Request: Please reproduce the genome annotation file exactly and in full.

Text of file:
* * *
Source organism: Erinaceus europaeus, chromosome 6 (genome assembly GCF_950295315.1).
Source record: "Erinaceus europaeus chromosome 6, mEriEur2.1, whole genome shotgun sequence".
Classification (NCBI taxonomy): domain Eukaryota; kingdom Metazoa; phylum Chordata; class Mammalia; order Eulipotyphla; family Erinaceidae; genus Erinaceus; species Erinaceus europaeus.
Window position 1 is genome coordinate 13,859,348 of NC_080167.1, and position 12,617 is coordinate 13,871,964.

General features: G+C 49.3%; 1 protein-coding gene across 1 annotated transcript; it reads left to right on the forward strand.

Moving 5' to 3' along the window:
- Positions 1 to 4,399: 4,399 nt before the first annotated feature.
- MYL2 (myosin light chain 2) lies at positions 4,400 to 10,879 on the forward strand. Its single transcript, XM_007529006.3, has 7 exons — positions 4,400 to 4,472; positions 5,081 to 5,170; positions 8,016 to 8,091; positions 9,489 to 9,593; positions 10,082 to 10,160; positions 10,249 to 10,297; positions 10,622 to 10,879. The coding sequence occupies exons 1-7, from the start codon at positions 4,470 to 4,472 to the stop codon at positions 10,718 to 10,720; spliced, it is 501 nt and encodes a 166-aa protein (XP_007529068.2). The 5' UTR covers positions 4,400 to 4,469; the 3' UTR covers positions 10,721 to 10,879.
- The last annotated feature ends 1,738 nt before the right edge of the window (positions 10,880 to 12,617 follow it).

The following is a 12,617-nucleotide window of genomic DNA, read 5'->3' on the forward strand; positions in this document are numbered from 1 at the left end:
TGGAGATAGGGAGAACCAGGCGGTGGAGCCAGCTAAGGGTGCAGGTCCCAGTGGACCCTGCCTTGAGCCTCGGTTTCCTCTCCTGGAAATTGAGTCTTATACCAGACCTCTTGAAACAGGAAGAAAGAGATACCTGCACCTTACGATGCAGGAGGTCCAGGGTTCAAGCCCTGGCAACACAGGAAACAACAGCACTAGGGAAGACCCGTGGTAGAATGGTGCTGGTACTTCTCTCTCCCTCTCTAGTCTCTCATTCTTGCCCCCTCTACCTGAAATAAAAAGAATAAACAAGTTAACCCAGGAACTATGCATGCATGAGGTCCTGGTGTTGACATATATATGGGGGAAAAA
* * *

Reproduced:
Source organism: Erinaceus europaeus, chromosome 6 (genome assembly GCF_950295315.1).
Source record: "Erinaceus europaeus chromosome 6, mEriEur2.1, whole genome shotgun sequence".
Classification (NCBI taxonomy): domain Eukaryota; kingdom Metazoa; phylum Chordata; class Mammalia; order Eulipotyphla; family Erinaceidae; genus Erinaceus; species Erinaceus europaeus.
Window position 1 is genome coordinate 13,859,348 of NC_080167.1, and position 12,617 is coordinate 13,871,964.

General features: G+C 49.3%; 1 protein-coding gene across 1 annotated transcript; it reads left to right on the forward strand.

Moving 5' to 3' along the window:
- Positions 1 to 4,399: 4,399 nt before the first annotated feature.
- MYL2 (myosin light chain 2) lies at positions 4,400 to 10,879 on the forward strand. Its single transcript, XM_007529006.3, has 7 exons — positions 4,400 to 4,472; positions 5,081 to 5,170; positions 8,016 to 8,091; positions 9,489 to 9,593; positions 10,082 to 10,160; positions 10,249 to 10,297; positions 10,622 to 10,879. The coding sequence occupies exons 1-7, from the start codon at positions 4,470 to 4,472 to the stop codon at positions 10,718 to 10,720; spliced, it is 501 nt and encodes a 166-aa protein (XP_007529068.2). The 5' UTR covers positions 4,400 to 4,469; the 3' UTR covers positions 10,721 to 10,879.
- The last annotated feature ends 1,738 nt before the right edge of the window (positions 10,880 to 12,617 follow it).

The following is a 12,617-nucleotide window of genomic DNA, read 5'->3' on the forward strand; positions in this document are numbered from 1 at the left end:
TGGAGATAGGGAGAACCAGGCGGTGGAGCCAGCTAAGGGTGCAGGTCCCAGTGGACCCTGCCTTGAGCCTCGGTTTCCTCTCCTGGAAATTGAGTCTTATACCAGACCTCTTGAAACAGGAAGAAAGAGATACCTGCACCTTACGATGCAGGAGGTCCAGGGTTCAAGCCCTGGCAACACAGGAAACAACAGCACTAGGGAAGACCCGTGGTAGAATGGTGCTGGTACTTCTCTCTCCCTCTCTAGTCTCTCATTCTTGCCCCCTCTACCTGAAATAAAAAGAATAAACAAGTTAACCCAGGAACTATGCATGCATGAGGTCCTGGTGTTGACATATATATGGGGGAAAAA